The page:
A broad discovery order puts the Internal Revenue Service under a severe handicap in conducting a civil investigation. Broad discovery can be expected to cause extensive delays and to jeopardize the integrity and effectiveness of the entire investigation. 432 F.2d at 700-01.
Although we believe that the government is correct in its contention that a valid civil purpose for an investigation is sufficient to allow the enforcement of a summons, United States v. Moore, 485 F.2d 1165 (5th Cir. 1973), we do not believe that discovery should be denied upon the government's bare assertion of its existence because a "summonee must be afforded at least some opportunity to substantiate its allegations." United States v. Church of Scientology, 520 F.2d 818, 824 (9th Cir. 1975) (italics in original). Accordingly, we hold that the district court did not err in ordering the special agent to answer questions inquiring whether the summons was issued solely for a criminal prosecution of taxpayer.
The government also challenges the district court's dismissal of the suit as an unwarranted penalty for the special agent's refusal to answer taxpayer's questions at the deposition. We agree with the district court that the information sought by the taxpayer was relevant to the issue whether a criminal investigation was underway. We also agree with the district court that the special agent's refusal to answer the questions was a "calculated, wilful refusal to obey [the district court's] order without justification or excuse." Accordingly, we hold that the district court did not abuse its discretion in dismissing the government's action with prejudice.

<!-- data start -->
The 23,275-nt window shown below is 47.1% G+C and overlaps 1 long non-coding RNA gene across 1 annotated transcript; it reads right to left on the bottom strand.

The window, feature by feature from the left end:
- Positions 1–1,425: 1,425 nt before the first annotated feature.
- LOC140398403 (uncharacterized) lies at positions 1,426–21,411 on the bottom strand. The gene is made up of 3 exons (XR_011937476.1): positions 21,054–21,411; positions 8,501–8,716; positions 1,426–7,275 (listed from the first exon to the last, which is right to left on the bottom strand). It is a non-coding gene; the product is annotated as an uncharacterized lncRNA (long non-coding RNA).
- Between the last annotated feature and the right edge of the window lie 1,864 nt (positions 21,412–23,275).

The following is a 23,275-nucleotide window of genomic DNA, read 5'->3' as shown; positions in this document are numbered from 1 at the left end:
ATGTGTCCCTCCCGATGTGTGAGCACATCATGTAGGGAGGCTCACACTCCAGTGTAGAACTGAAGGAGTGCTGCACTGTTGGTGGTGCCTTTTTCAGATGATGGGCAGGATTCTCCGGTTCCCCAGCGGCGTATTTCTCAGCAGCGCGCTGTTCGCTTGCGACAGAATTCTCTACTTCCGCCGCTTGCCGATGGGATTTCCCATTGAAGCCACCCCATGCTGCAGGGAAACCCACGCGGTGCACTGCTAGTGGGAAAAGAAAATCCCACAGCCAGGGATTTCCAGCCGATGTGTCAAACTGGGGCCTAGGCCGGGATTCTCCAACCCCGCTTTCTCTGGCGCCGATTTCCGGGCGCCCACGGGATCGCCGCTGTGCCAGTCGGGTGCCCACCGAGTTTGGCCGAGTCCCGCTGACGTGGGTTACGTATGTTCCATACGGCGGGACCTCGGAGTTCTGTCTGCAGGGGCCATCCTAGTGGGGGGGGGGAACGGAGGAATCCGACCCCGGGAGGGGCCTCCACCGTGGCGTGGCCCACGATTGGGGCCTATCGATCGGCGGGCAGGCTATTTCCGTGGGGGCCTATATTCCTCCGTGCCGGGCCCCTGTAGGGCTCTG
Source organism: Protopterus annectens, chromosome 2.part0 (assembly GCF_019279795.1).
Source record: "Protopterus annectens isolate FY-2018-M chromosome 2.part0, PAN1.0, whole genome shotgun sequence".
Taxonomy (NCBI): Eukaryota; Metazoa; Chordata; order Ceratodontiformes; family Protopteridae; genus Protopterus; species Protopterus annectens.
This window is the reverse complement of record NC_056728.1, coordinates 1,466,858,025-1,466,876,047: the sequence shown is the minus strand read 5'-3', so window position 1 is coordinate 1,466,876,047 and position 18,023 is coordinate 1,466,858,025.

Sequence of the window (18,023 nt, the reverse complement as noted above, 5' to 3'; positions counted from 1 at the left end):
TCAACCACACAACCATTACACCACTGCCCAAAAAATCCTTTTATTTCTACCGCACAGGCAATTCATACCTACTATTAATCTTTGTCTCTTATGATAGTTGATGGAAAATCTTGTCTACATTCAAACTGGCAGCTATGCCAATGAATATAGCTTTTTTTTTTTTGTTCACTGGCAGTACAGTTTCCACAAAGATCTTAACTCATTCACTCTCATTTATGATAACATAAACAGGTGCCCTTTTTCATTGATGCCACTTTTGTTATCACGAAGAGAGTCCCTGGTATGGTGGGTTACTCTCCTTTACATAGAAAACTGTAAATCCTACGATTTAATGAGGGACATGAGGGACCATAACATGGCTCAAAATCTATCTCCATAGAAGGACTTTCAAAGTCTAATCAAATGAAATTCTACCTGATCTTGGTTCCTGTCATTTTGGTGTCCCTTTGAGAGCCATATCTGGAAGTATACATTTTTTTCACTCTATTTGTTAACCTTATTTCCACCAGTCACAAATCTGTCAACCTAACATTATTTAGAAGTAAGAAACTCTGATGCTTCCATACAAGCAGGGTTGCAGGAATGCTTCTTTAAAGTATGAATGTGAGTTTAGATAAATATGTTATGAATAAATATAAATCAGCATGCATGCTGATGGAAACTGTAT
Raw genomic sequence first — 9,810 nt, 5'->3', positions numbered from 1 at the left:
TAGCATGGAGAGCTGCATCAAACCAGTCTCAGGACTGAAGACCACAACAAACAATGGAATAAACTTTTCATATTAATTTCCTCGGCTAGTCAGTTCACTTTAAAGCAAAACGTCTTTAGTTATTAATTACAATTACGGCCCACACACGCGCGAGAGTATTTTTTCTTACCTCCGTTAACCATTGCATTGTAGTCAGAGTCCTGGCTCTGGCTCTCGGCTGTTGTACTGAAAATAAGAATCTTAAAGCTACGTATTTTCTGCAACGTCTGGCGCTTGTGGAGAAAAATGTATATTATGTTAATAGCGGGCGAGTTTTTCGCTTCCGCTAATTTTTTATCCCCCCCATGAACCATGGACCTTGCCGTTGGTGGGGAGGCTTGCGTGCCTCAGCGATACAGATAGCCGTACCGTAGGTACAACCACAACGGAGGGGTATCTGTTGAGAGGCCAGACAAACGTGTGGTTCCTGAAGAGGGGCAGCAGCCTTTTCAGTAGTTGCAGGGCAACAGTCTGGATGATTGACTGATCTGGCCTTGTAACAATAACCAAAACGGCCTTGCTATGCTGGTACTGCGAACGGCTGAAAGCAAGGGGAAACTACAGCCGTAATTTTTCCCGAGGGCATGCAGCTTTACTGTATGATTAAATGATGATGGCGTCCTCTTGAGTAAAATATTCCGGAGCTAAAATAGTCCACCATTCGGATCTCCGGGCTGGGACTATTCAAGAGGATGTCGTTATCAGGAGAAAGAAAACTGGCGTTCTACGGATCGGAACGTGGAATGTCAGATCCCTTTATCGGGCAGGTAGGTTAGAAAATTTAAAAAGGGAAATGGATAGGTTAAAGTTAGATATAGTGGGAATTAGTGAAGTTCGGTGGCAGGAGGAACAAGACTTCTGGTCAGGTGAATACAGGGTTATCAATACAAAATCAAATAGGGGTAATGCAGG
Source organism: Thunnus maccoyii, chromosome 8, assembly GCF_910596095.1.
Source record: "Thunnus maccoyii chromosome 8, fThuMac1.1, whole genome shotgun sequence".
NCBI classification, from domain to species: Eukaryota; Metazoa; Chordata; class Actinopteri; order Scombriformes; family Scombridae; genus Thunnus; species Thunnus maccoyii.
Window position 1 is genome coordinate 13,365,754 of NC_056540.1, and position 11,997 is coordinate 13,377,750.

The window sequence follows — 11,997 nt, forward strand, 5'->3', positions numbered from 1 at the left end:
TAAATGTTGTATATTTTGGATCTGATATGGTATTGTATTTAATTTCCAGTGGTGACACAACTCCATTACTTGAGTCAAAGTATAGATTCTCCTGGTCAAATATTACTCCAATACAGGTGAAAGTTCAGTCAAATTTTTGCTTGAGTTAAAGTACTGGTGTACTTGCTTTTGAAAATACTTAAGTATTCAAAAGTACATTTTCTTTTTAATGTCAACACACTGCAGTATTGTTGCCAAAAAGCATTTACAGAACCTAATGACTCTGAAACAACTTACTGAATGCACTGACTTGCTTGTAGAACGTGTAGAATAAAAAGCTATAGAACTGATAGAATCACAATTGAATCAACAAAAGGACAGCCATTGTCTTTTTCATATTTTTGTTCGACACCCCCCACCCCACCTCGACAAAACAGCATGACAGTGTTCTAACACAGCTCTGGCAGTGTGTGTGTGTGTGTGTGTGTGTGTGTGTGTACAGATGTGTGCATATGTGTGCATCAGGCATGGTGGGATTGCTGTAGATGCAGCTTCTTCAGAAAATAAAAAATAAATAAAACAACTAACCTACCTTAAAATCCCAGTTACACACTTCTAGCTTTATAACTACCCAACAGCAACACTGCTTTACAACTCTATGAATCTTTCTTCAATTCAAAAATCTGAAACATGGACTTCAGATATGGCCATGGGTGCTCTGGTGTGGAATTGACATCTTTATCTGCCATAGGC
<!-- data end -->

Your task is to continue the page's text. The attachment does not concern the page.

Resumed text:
We observe that the district court originally was inclined to find the special agent in contempt and commit him to jail, but relented upon the government's motion that the district court choose an alternative sanction under Rule 37.